N.C. Appellate Court Discusses Service of Process By “Posting” and Due Diligence Enabling “Posting”
The North Carolina Court of Appeals issued a fractured ruling today on the manner of service and the interpretation of North Carolina Rule of Procedure 4(j1). The case is In re Powell, No. COA14-498 (December 2, 2014).
The heart of the matter is the manner of service. Specifically, whether the holder of the debt properly served the notice of foreclosure, a legal prerequisite.
Service of Foreclosure Notice
The law governing the service of notice of foreclosure provides: “The notice shall be served and proof of service shall be made in any manner provided by the Rules of Civil Procedure for service of summons, including service by registered mail or certified mail, return receipt requested.” NCGS 45-21.16(a).
The law continues, in the event “service upon a party cannot be effected after a reasonable and diligent effort” for “service of a summons, including service by registered mail or certified mail, return receipt requested” service by “publication” is authorized, which is made “by posting a notice in a conspicuous place and manner upon the property not less than 20 days prior to the date of the hearing”. NCGS 45-21.16(a). Notably, “[s]ervice by posting may run concurrently with any other effort to effect service.” NCGS 45-21.16(a).
Service Pursuant to Rule 4
Rule 4(j1) of the North Carolina Rules of Civil Procedure provides that “when a party cannot with due diligence be served by personal delivery, registered or certified mail, or by a designated delivery service,” the party may be served by publication. NCGS 1A-1, Rule 4(j1).
The foreclosed-upon appellant made two arguments, neither of which the majority accepted: (1) the use of the word “or” in Rule 4(j1) is conjunctive rather than disjunctive, and therefore a party must attempt service by personal delivery, registered/certified mail, and designated delivery service
before it may rely on posting notice to the subject property; or, in the alternative, (2) if the word “or” is disjunctive, [appellee debtholder] did not exercise due diligence before relying on posting.”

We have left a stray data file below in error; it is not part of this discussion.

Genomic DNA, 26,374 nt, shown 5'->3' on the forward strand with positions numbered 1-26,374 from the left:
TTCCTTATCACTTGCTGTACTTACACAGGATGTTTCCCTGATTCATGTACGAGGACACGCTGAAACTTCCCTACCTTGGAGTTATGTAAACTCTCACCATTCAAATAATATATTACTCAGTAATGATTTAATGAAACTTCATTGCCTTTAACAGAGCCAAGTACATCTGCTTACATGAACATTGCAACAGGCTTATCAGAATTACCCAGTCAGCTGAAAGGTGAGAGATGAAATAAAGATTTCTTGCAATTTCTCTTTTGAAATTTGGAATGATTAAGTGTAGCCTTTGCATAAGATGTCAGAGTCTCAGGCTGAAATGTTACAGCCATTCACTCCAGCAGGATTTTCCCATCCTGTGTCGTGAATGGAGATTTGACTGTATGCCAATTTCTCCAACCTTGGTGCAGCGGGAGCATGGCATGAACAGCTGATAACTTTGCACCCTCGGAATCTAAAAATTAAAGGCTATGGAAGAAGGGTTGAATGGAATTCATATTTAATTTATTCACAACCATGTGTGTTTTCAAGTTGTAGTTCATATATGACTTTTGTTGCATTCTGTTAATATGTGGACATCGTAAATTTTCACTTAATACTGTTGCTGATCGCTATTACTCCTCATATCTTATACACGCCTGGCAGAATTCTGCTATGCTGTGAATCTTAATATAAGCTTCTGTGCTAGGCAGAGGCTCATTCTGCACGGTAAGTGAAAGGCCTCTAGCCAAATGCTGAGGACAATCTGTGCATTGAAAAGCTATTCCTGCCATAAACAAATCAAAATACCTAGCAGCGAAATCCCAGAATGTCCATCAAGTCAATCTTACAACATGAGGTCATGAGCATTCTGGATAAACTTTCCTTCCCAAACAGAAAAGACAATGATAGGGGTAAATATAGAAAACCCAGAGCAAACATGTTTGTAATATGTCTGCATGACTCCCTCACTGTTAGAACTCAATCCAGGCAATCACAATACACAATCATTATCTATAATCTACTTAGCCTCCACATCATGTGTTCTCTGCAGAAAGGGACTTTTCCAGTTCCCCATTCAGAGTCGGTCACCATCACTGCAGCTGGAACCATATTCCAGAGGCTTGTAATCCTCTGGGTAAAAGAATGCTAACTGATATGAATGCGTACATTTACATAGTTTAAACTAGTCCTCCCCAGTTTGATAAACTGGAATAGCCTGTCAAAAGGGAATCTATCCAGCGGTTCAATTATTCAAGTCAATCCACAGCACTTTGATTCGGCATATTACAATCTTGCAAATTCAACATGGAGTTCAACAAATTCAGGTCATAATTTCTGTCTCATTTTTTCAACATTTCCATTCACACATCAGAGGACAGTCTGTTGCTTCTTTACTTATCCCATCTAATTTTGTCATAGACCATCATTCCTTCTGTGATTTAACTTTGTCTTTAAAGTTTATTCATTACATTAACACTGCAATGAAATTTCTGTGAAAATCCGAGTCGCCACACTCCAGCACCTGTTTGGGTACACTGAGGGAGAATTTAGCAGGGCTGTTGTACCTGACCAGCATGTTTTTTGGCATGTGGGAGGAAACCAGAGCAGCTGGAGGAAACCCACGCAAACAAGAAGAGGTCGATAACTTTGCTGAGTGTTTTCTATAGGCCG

On the first issue, the majority determined, “In the considerable amount of caselaw interpreting Rule 4(j1), neither this Court nor our Supreme Court has ever adopted the interpretation espoused by appellant in this case – that a party must attempt personal service, service through registered or certified mail, and service through a designated delivery service before resorting to publication.”
To the majority, Rule 4(j1) is disjunctive and appellee debtholder’s attempts at mail service and personal service, concurrently with posting, were sufficient to trigger the viability of service by posting.
To the concurring judge, however, Rule 4(j1) is conjunctive and appellee debt holder must show that the foreclosed-upon appellant “cannot with due diligence be served” by mail service, personal service, or designated delivery service. Importantly, the concurring judge notes that, though conjunctive, “a party must [not] actually attempt to serve the opposing party in all three ways before utilizing service by publication” to satisfy Rule 4(j1).
Is this a distinction without a difference? Does the combination of efforts matter? For example, if I try to serve by mail and designated delivery service, but not by personal service, have I shown that the target “cannot with due diligence be served” such that posting is viable? What if I only try by mail, but I try three different times? Have I shown then that the target “cannot with due diligence be served” such that posting is viable?
To the majority, one proper mailing satisfies Rule 4(j1) and NCGS 45-21.16(a) as a matter of law: “This Court has held that where a petitioner attempted to serve the respondent at their known mailing address via certified mail, but the mail was not claimed by the party to be served, the petitioner exercised due diligence sufficient to allow service by publication.”
By the concurrence, however, the inquiry becomes factual as to whether “due diligence” can be shown in the case of one mailing.
We’ll see if the Supreme Court puts this issue to rest.
It doesn’t get much more diligent than a bird.